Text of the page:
David: We had a guy come over from Cambridge for the Calibre gig. He’s the biggest fan ever. I think he’s the guy that started a Calibre appreciation society on Facebook, it has like thousands of members! On a smaller scale, if you book a cool guest, you’re going to get people coming up from Dublin on the night bus as well. That’s cool, as that’s what I used to do when heading to Dublin for the night. Seamus: I enjoy that. When you’re in Dublin and people ask where you’re free, I feel that there’s this respect that you’ve come from up North. It’s the same thing whenever we meet someone from Dublin at our gigs.

Looking back at your parties, what are you most proud of? Stand out memories?

David: The tenth birthday was great. The parties weren’t happening as frequently at that time as it was just me doing it. There hadn’t been a drum and bass night in Belfast for a few months, so we booked Dom & Roland in the Black Box and it sold out. We did not know how to manage the place. The bar manager came over and was like, “how many people are in here?!”, and we were like “I don’t know!” That was a huge one. That was Liam Kelly
(Bass Invaders) first clubbing experience too. It’s cool that a few people were influenced by that night. Om Unit was a real nice one, Tomas brought in a really good PA and these floor monitors that actually made my
insides start to rumble when Om started playing. He was playing some real deep and dubby shit, it was really special. Seamus: Calibre was insane, obviously. He hadn’t played Belfast for a number of years, so to have him come and play The Menagerie – such an iconic venue for Belfast – playing to a sold out room. There was a proper buzz about that event. David: One of my favourite events was not necessarily drum and bass. We teamed up with Phil Lucas of Twitch to bring DJ Food over to Bangor for OpenHouse Festival, to do his Aphex Twin audio-visual show. The sound in that auditorium was incredible. We couldn’t believe that we got one hundred and fifty people into a venue in Bangor to watch a guy DJ loads of Aphex Twin. We lost money on that, not that much but it didn’t matter anyway. Sometimes you just need to do something because you really want to see it.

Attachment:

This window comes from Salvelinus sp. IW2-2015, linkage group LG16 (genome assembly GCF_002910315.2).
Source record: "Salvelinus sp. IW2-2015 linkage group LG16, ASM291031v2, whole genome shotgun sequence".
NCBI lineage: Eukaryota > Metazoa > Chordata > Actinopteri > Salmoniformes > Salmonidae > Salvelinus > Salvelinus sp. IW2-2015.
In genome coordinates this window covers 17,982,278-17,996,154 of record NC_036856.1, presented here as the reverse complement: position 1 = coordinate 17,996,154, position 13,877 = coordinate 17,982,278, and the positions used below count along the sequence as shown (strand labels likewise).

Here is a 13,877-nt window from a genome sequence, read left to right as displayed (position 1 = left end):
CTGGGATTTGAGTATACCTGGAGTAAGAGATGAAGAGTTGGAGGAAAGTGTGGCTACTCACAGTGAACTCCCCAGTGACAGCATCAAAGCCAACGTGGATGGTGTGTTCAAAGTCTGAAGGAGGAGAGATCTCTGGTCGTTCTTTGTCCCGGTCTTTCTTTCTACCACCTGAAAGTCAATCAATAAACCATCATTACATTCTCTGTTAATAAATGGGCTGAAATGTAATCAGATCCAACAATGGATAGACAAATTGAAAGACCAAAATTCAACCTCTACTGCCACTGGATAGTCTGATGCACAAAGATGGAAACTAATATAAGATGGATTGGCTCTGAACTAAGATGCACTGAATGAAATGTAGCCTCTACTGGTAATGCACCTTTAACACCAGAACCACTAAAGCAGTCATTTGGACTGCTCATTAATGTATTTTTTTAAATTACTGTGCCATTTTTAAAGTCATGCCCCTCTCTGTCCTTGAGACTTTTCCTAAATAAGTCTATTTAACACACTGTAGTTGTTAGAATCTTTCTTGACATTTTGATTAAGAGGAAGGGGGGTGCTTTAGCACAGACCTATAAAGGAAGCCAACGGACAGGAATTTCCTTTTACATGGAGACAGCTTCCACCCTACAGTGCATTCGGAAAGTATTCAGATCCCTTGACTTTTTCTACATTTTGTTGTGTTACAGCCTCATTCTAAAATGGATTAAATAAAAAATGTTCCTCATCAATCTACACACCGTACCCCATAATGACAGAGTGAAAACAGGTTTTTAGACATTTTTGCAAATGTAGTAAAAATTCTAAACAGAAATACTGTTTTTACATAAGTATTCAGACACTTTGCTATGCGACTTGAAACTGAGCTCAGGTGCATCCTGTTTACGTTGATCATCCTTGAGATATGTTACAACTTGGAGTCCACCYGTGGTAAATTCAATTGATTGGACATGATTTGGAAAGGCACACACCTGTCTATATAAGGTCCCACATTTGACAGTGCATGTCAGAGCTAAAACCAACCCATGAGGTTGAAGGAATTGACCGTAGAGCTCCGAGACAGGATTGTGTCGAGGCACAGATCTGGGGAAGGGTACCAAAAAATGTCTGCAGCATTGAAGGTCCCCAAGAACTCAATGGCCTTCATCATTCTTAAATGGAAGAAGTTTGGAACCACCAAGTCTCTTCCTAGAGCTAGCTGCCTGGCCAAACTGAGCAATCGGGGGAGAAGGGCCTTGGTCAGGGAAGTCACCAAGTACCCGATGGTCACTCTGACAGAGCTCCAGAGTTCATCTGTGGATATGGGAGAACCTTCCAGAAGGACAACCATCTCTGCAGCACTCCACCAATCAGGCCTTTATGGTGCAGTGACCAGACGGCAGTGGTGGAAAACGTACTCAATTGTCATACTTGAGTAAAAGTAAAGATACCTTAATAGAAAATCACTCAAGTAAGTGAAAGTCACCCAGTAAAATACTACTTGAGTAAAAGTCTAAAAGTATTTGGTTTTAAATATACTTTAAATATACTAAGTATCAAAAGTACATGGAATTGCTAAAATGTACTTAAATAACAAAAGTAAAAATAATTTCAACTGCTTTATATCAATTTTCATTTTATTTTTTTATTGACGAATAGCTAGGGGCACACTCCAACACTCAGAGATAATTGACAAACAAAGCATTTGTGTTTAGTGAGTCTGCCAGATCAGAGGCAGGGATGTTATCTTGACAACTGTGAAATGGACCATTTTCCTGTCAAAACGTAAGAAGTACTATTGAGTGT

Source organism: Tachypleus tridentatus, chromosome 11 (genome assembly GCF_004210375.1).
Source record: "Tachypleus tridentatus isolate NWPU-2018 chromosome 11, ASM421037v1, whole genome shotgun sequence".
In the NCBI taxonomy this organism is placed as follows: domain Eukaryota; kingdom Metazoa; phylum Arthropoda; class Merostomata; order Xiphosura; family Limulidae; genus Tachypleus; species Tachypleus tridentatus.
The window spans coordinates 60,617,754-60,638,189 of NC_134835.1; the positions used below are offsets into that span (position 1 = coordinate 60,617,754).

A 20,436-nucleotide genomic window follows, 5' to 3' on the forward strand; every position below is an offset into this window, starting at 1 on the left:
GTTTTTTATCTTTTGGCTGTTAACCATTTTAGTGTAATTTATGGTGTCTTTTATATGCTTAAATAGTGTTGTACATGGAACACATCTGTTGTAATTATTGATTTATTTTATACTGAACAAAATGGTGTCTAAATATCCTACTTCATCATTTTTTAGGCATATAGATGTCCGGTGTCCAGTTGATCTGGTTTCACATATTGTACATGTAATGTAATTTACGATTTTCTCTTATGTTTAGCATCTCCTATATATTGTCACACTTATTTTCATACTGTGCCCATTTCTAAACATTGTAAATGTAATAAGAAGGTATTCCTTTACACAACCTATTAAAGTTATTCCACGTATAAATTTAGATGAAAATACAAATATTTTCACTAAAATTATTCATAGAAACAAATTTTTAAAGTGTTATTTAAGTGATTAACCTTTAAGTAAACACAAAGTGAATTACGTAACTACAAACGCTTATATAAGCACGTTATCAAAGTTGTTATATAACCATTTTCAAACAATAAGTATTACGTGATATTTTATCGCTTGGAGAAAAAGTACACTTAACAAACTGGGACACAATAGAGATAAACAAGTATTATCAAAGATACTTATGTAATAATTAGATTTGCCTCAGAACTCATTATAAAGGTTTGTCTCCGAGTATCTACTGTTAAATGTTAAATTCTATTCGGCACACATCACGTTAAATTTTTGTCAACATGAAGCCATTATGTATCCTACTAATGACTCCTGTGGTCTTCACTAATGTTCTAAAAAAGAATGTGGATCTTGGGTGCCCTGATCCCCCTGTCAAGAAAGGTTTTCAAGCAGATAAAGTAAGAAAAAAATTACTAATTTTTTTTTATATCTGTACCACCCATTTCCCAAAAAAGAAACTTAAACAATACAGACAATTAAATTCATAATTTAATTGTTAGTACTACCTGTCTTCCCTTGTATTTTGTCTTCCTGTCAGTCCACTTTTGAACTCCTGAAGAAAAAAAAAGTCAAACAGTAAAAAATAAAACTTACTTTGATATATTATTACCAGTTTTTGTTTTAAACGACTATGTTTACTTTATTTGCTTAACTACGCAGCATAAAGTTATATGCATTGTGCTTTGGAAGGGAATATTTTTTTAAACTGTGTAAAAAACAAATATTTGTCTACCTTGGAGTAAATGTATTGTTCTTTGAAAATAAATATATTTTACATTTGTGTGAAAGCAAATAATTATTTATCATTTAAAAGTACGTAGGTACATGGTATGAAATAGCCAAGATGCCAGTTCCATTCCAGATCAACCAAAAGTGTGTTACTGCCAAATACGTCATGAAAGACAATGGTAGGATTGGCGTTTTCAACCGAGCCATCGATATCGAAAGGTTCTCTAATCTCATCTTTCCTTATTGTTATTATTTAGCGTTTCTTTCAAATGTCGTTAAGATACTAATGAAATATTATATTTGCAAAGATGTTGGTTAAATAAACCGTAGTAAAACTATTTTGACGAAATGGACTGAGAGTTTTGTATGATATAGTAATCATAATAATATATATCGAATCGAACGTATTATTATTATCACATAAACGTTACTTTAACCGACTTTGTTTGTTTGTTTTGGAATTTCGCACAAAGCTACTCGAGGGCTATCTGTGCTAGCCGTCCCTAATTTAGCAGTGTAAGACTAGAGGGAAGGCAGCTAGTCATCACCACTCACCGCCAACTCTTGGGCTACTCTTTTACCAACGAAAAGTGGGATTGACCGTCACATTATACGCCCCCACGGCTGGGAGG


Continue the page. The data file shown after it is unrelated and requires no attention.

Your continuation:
What’s the plan going forward?

David: I’m just really enjoying its natural growth. We’re definitely looking forward to the fifteenth birthday, it just feels like such a big milestone.
Seamus: There isn’t that many promotions in Belfast that have been around for 10+ years. That’s something in itself.
David: We’ve pretty much planned our first half of the year already. Seamus: Yeah, what we really wanted to do was going into this year with a strong focus on putting on these parties fairly regularly. We were falling into the trap of booking someone really good and then not throwing a party for around two months and you kind of lose that momentum. This year we’re definitely being more pro-active.
David: We want to keep quality really high – that’s why we’re trying out different venues and different styles. We want to keep it culturally positive. Anyone with four grand can throw some money at a booking, but it doesn’t mean it’s bringing any real value. We would never book someone that we weren’t into ourselves.

Crilli Dnb celebrate their fourteenth birthday this Saturday at Ulster Sports Club with Fracture and Chimpo. Join the Facebook event here.

Interview and article written by: Andrew Moore
Photography credit: Ryan Johnston.